Winegate: The 1973 Bordeaux Wine Scandal
Since ancient times, wine has been revered for its intoxicating and sensual influences on the human body. According to many studies, fine wine was considered a drink for the royals during the early history of mankind. Wine has enjoyed a pivotal status at the center of great kingdoms and even wars. However, wine has also been touted for its frivolity and decadence. For instance, it was banned during the Prohibition Era (1920-33) for the reason of promoting immorality and society decay in the United States.
Undoubtedly, wine has always created news and waves since ancient times. One of the recent events in wine history took place in 1973 – a wide-ranging scandal that shook the Bordeaux Region. The scandal has been referred to as Winegate. When speaking of scandals, most people remember the 1998 Clinton-Lewinsky scandal. However, the winegate scandal shook the Bordeaux wine industry and is one of the most well-known scandals in the wine industry. In case you never heard of the scandal, be sure to follow along as we take you through the issue.
Bordeaux Before the 1973 Scandal
Bordeaux wine was among the most sought wines before 1973 the Bordeaux wine scandal. The region was distinguished in the world for its fine wines that saw prices skyrocket. Bordeaux has always enjoyed a rich history of producing the best wines. Some of the world’s finest red wines were and are still being produced in Bordeaux. Furthermore, Bordeaux appellations have always been dominant in the wine industry; thus, the region is referred to as the world’s wine capital.
Wine production continued to grow gradually, especially after cooperatives consolidated small vine farmers and reoriented wine production. The consolidation ensured a rise in quality of life for petty growers while also contributing to mass firm production. For these reasons, Bordeaux wine could be easily identified, and its demand continued to rise.
The Winegate Scandal
Bordeaux wine industry had its frailties that led to industry-threatening consequences. By 1970, the wine industry had become volatile. Suspicion about prices and wine quality increased. People questioned the rising costs that attracted the need to assess Bordeaux wine in the world economy.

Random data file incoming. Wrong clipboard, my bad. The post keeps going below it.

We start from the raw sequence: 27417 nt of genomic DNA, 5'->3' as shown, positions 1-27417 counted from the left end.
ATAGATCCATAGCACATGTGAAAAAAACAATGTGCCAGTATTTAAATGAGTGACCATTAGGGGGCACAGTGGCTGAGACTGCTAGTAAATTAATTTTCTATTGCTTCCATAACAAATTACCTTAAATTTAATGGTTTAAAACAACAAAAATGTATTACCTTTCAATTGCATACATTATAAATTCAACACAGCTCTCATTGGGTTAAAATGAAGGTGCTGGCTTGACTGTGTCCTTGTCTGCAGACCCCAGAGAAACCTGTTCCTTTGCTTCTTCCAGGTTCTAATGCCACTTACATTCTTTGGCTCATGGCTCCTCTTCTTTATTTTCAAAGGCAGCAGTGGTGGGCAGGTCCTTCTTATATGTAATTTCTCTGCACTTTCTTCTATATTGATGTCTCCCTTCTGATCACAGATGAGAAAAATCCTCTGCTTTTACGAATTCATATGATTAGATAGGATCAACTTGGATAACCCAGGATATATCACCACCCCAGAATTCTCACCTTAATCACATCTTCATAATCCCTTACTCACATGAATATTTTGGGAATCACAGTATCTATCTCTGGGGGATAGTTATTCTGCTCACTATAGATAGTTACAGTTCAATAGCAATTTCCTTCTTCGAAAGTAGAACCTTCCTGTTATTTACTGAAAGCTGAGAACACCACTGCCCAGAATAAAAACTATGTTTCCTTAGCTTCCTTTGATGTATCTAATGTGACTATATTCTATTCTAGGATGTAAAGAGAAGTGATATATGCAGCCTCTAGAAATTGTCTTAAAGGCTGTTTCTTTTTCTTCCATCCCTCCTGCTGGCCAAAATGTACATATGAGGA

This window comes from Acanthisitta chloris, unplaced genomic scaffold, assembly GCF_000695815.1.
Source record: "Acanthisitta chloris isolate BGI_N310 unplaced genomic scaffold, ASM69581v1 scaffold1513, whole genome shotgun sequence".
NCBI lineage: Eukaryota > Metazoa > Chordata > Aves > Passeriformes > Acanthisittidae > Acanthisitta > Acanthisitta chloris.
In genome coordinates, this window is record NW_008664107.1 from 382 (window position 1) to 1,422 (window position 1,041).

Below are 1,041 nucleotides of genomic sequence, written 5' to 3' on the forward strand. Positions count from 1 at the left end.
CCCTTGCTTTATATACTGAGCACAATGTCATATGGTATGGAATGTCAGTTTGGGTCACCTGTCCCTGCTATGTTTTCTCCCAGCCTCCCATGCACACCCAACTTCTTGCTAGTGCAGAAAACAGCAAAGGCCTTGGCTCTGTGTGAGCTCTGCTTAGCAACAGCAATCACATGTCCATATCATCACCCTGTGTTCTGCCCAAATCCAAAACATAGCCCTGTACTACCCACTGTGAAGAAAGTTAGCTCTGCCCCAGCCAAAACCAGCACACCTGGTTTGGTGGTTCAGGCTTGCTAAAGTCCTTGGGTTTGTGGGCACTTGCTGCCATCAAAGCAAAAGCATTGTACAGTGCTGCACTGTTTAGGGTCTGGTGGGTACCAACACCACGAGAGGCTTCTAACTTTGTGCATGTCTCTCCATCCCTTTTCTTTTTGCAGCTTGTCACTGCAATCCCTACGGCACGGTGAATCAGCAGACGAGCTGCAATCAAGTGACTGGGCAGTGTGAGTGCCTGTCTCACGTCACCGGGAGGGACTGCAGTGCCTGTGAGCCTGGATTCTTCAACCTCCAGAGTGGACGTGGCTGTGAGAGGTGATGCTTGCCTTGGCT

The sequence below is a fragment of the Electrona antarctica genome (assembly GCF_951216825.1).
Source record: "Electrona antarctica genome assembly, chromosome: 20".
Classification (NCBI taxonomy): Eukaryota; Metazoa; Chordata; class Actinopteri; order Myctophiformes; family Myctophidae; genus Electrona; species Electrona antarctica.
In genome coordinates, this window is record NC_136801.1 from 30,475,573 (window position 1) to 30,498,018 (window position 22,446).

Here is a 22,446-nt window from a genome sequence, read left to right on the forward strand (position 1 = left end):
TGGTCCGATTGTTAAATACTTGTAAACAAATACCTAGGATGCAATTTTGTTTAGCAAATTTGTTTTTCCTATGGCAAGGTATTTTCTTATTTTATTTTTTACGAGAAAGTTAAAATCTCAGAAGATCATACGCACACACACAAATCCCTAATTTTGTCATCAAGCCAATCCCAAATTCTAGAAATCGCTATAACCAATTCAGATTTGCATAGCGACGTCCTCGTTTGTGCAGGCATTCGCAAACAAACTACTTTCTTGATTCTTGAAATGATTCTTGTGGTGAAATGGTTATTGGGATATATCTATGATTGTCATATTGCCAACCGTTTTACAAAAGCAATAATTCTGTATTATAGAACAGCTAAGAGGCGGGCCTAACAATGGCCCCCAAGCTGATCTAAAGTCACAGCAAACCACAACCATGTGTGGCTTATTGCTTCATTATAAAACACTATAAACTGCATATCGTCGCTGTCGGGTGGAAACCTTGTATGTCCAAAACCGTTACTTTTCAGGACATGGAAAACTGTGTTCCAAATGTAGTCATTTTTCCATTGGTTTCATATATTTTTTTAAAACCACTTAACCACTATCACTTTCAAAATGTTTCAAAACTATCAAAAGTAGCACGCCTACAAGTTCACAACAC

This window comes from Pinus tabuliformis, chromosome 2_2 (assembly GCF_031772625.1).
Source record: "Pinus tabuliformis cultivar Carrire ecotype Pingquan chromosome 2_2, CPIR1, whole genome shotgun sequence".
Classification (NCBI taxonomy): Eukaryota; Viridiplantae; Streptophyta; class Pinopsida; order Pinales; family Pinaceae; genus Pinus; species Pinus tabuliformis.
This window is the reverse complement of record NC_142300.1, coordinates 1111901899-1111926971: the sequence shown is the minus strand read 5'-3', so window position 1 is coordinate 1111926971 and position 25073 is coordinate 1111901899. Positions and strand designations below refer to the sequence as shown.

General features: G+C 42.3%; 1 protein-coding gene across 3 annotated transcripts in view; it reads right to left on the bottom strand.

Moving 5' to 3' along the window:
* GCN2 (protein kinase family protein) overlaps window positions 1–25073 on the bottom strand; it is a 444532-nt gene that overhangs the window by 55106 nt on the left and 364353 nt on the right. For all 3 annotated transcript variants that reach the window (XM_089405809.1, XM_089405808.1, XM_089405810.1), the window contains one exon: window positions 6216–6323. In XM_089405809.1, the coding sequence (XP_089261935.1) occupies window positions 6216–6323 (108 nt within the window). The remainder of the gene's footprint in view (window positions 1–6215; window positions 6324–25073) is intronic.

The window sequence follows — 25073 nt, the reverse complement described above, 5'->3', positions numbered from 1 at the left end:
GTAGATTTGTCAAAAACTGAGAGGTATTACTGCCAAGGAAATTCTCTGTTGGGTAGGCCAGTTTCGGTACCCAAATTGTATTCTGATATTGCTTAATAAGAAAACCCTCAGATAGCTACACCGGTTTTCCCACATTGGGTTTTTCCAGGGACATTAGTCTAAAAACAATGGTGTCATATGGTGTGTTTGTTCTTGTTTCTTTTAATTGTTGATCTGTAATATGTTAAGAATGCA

Primarily, in the Winegate Scandal, two million red wine bottles were adulterated and sold under the prestigious brand name of Bordeaux. The scandal broke out in June 1973, when a group of quality inspectors visited the House of Cruse on an informer’s tip to inspect their wine and audit their books. House of Cruse was one of the proudest and most prestigious wine houses in Bordeaux, run by two cousins, Lionel and Yvan Cruse.
At first, when the officials arrived, they were thrown out and accused of employing “Gestapo methods.” However, the House of Cruse’s illicit practices were soon revealed after an extensive inspection. Both the owners, Lionel and Yvan, were convicted of obtaining Languedoc wine, altering it via chemicals, and selling it as genuine Bordeaux wine. The French wine industry utilizes various region identification methods. The Appellation d’Origine Contrôlée (AOC) is employed for wines from specific regions and practices. The Cruses were convicted of doctoring two million bottles of wine and subsequently repackaging them as AOC Bordeaux.
Trial and Judgement
The Winegate Scandal affected the cousins and five other smaller merchants. After the trial, Lione and Yvan Cruse received a year-suspension jail term. They were also fined and handed a probation period of three years. The smaller merchants “received suspended prison terms, fines, and tax bills.“ One of the people who perhaps received the harshest punishment is Pierre Bert. Bert was a wine broker who admitted to tampering with the wine. He was sentenced to a year’s imprisonment. This famous trial was followed far beyond France, in the United Kingdom, Germany, Russia, and the United States.
Impact on Bordeaux Wine Industry
The Winegate Scandal significantly impacted the Bordeaux wine industry. Actually, the Cruses never confessed to tampering with the wine; they only admitted not tasting Bert’s wine. Nonetheless, they were convicted after the scandal. Due to their conviction, wine prices that had hit a record high were sent tumbling down. The scandal portrayed a negative image of Bordeaux wines that saw a decline in demand for Bordeaux wine.